Then comes all sort of solutions for a problem we created ourselves! One common solution is using factories, then when there are a lot of them, use factories of factories. What a mess!
This much complexity is not worth it, IMO.
Unfortunately dependency injection is not the only commandment sent to poor developers by gods of design. Think about it: when was the last time you decided to replace you Domain layer in an app entirely?! When was the last time you could afford it? When was the last time you really went ahead and did that? I am not saying nobody needs that, I'm just saying do we have any valid number/statistics that tells us the real value of the price we pay? On how many project this has been useful and on how many has it been useless extra cost?
Don't get me wrong, I really like layered design but not because of Dependency Inversion principle that allows us create decoupled changeable layers, but because it helps my mind to deal with only one topic inside each layer. It kinda helps me focus on the task at hand.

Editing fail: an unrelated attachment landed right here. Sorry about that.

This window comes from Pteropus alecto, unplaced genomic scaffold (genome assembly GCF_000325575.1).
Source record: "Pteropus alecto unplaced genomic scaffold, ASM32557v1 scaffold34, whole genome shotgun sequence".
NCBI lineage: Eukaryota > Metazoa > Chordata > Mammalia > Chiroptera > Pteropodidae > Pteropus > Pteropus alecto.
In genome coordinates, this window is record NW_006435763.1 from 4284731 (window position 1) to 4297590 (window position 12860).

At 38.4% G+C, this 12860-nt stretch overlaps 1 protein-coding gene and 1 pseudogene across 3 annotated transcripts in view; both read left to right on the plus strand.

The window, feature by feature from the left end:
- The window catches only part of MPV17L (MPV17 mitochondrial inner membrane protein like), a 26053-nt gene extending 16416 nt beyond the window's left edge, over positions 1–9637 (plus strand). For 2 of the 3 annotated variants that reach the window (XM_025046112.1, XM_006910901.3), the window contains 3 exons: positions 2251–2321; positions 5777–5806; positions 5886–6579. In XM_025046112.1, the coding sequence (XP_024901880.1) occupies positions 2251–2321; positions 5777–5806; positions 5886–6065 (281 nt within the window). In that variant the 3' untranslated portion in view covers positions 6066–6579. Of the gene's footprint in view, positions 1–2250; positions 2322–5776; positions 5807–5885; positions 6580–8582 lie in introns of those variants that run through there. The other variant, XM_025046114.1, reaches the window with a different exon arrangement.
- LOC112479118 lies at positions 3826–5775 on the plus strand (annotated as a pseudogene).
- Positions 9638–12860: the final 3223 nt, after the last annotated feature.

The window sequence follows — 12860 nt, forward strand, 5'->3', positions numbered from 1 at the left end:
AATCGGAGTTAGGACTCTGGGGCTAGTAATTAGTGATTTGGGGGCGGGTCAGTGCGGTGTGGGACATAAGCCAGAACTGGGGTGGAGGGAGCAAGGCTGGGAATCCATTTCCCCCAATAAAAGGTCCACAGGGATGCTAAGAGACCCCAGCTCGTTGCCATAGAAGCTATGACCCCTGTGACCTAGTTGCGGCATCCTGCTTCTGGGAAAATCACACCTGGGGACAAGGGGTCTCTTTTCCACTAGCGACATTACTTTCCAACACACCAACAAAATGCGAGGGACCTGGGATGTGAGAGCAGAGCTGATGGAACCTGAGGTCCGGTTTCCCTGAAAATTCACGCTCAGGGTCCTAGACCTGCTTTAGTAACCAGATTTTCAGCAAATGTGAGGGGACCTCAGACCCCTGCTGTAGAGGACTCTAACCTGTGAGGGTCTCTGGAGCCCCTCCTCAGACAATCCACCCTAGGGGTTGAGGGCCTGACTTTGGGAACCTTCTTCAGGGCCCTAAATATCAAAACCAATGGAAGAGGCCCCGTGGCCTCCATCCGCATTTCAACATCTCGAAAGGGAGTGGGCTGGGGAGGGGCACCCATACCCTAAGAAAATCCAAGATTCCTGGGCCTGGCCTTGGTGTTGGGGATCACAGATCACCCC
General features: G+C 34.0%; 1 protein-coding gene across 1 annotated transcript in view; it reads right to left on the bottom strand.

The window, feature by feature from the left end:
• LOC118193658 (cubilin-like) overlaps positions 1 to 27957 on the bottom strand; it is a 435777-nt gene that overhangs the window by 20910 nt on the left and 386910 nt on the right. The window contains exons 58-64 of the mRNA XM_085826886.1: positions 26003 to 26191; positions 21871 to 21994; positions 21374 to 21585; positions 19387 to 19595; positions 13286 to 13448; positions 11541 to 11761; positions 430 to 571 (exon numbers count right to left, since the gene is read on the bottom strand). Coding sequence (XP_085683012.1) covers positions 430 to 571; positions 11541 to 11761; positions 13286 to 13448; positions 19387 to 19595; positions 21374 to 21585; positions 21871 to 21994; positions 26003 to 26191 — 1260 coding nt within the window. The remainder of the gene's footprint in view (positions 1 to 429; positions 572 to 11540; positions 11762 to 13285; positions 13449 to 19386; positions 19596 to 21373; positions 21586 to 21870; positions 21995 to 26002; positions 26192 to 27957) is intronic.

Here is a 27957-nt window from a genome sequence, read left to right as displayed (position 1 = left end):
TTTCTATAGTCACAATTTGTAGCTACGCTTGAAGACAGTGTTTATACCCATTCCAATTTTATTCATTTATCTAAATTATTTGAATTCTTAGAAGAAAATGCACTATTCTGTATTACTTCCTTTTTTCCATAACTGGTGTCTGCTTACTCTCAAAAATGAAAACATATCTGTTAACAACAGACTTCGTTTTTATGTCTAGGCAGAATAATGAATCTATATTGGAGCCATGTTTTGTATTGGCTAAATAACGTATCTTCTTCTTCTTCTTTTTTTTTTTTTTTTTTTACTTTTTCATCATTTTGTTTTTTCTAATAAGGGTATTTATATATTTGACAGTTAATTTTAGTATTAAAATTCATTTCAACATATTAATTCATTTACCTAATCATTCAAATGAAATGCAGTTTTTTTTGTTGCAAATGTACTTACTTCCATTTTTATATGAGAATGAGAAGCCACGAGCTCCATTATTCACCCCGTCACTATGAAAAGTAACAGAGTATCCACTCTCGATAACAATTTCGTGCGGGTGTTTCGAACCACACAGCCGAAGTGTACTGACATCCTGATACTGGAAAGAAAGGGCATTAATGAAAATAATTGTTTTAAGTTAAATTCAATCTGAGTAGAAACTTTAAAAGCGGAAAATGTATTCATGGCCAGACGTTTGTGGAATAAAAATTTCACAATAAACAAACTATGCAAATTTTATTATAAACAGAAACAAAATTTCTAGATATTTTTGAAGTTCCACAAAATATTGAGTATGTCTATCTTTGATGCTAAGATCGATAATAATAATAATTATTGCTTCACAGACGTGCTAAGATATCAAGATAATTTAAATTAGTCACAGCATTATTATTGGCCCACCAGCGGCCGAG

Dependency injection, however, is not something I can always like. Sometimes I like to hide classes I use inside another class. I prefer no one on higher levels even know how a class is doing what it does!
Playing around with Asp.Net 5 today. It's still not ready and not worth the time that's going to be wasted fighting with the framework. I spent like two hours getting an upgrade to beta 5 to work but was not successful. Apparently there was an issue with DNX versions.
It's fine to have bugs at this point but what's not cool is the fact that for a simple project we have to edit 2 files as well as the project properties to set the target .Net framework version, moreover, all the three version must match. (Even though in my case VS couldn't find a beta5 of Core framework).